More than a new locker combination, a larger building to get lost in, and a stream of new faces, the new high school student will be greeted by new academic challenges in the fall.
The high school student will be called upon to do more independent learning than in the lower grades and to use his basic skills on a higher level. With a solid, strong foundation, the student will be ready.
Independent learning in high school may extend beyond the material presented in class and that which is available in the text books. It often includes outside research. High school courses demand a good deal of study and homework time on a daily basis. Additional hours would be needed for the gathering of information and the writing of reports. During the high school years, there is usually an increase in extra-curricular social activity. The student will need good study habits and self-discipline more than ever to succeed scholastically.
High school reading skills build upon fluency and comprehension as well as the ability to analyze and evaluate. The student will be reading classic as well as modern works of writing. He will be comparing one work of writing with another, one time period with another, one style of writing with another in the study of literature. In addition, he most likely will have to do some creative writing himself.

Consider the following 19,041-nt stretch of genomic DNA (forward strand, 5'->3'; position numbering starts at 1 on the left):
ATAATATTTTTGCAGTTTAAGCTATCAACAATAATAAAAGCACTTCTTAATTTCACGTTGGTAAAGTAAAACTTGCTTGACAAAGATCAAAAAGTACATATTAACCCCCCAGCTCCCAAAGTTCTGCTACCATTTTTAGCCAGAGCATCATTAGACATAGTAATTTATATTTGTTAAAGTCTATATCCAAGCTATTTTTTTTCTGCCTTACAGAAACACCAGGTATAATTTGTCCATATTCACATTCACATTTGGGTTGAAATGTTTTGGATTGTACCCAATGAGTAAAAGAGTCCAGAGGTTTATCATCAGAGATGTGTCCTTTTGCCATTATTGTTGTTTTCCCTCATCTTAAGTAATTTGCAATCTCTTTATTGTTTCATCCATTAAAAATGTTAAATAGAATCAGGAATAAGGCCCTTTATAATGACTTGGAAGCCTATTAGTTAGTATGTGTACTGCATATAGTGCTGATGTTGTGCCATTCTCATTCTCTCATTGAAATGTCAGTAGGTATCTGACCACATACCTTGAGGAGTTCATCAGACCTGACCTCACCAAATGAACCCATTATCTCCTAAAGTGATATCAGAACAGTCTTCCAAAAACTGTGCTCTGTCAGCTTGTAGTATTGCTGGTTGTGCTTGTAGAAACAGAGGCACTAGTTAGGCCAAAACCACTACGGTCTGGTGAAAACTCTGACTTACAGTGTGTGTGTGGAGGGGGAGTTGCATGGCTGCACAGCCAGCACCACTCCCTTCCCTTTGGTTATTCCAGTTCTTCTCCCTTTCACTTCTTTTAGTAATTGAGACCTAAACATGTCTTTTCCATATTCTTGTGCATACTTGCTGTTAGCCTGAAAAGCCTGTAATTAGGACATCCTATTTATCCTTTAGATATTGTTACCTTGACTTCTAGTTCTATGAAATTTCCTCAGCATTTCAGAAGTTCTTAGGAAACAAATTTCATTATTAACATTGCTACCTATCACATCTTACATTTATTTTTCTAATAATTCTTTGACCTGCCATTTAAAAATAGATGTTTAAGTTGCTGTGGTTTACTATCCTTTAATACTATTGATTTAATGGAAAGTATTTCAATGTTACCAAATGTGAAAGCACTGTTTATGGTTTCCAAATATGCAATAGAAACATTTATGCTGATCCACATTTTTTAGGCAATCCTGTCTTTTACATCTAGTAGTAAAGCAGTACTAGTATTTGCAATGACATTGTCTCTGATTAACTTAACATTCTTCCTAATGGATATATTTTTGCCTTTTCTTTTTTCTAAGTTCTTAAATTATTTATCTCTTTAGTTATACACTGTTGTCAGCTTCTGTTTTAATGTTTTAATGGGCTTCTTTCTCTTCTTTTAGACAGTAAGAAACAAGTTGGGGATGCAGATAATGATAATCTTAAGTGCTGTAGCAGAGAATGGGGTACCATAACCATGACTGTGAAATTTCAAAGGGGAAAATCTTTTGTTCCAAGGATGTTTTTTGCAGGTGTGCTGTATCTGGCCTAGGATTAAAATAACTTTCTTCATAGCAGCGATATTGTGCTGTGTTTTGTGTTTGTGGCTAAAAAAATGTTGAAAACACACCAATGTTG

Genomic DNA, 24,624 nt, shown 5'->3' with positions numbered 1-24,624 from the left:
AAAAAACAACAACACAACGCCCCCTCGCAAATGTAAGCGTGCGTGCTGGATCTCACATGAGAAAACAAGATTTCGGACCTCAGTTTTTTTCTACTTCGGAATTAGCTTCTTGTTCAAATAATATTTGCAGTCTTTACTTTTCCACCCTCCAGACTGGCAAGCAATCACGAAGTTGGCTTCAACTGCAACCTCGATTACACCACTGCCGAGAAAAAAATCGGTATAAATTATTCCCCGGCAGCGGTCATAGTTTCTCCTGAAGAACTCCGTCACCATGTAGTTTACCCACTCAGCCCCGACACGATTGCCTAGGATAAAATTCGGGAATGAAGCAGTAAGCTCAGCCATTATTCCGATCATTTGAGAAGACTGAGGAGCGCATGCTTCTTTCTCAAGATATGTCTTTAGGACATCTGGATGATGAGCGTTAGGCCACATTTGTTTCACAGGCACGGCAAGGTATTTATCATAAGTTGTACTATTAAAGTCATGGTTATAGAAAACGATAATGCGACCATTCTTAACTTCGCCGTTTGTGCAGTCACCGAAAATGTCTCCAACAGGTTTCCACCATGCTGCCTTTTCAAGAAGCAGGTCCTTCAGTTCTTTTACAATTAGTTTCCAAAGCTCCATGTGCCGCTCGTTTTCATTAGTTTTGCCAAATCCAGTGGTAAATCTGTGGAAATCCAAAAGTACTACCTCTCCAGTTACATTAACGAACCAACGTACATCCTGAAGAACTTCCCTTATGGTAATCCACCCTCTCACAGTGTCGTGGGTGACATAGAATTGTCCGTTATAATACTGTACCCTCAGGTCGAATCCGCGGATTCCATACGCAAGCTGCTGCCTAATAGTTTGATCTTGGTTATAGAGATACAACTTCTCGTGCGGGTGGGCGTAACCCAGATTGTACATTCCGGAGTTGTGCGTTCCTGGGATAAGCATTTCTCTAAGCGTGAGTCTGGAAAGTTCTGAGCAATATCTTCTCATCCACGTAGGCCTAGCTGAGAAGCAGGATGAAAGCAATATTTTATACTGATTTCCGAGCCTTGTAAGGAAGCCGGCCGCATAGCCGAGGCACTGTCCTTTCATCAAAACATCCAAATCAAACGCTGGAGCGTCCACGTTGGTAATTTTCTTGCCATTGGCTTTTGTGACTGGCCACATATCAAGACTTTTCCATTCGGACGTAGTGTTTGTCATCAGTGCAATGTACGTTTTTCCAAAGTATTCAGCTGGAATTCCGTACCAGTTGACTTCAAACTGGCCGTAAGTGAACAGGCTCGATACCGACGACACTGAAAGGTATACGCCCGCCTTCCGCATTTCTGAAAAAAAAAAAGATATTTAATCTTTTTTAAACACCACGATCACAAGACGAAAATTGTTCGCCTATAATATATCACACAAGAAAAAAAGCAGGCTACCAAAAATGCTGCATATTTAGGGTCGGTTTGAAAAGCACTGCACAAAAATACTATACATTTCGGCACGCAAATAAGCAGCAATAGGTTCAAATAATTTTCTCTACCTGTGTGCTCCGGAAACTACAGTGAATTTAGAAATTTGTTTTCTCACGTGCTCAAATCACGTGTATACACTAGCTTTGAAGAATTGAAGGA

Vocabulary will be growing at an increased rate, requiring keen memory and spelling skills. The student will need good writing skills as he will be expected to organize, summarize, and express his thoughts in short essay responses to questions, in compositions, and in research reports for the majority of his courses.
The student routinely will have reading assignments. With history and geography, in addition to learning the facts presented, the student will need to consider the impact of world events and geographical features on current affairs. The student will develop enhanced comprehension skills as well as a stronger ability to analyze information so as to make predictions concerning outcomes.
In higher level math courses, the student will need to draw upon prior knowledge as well as new learning to determine the formulas to be used to solve increasingly complex problems. Critical thinking and abstract mathematical thinking are required to succeed in such subjects as high school algebra, geometry, trigonometry, and calculus.
We’re here to help! At Lear Educational Center we provide individualized academic tutoring on all levels, primary through college, for most subjects and for most standardized tests. We specialize in teaching students with learning differences. Our students learn foundational skills and strategies so that they can better understand their current coursework and meet the challenges of tomorrow.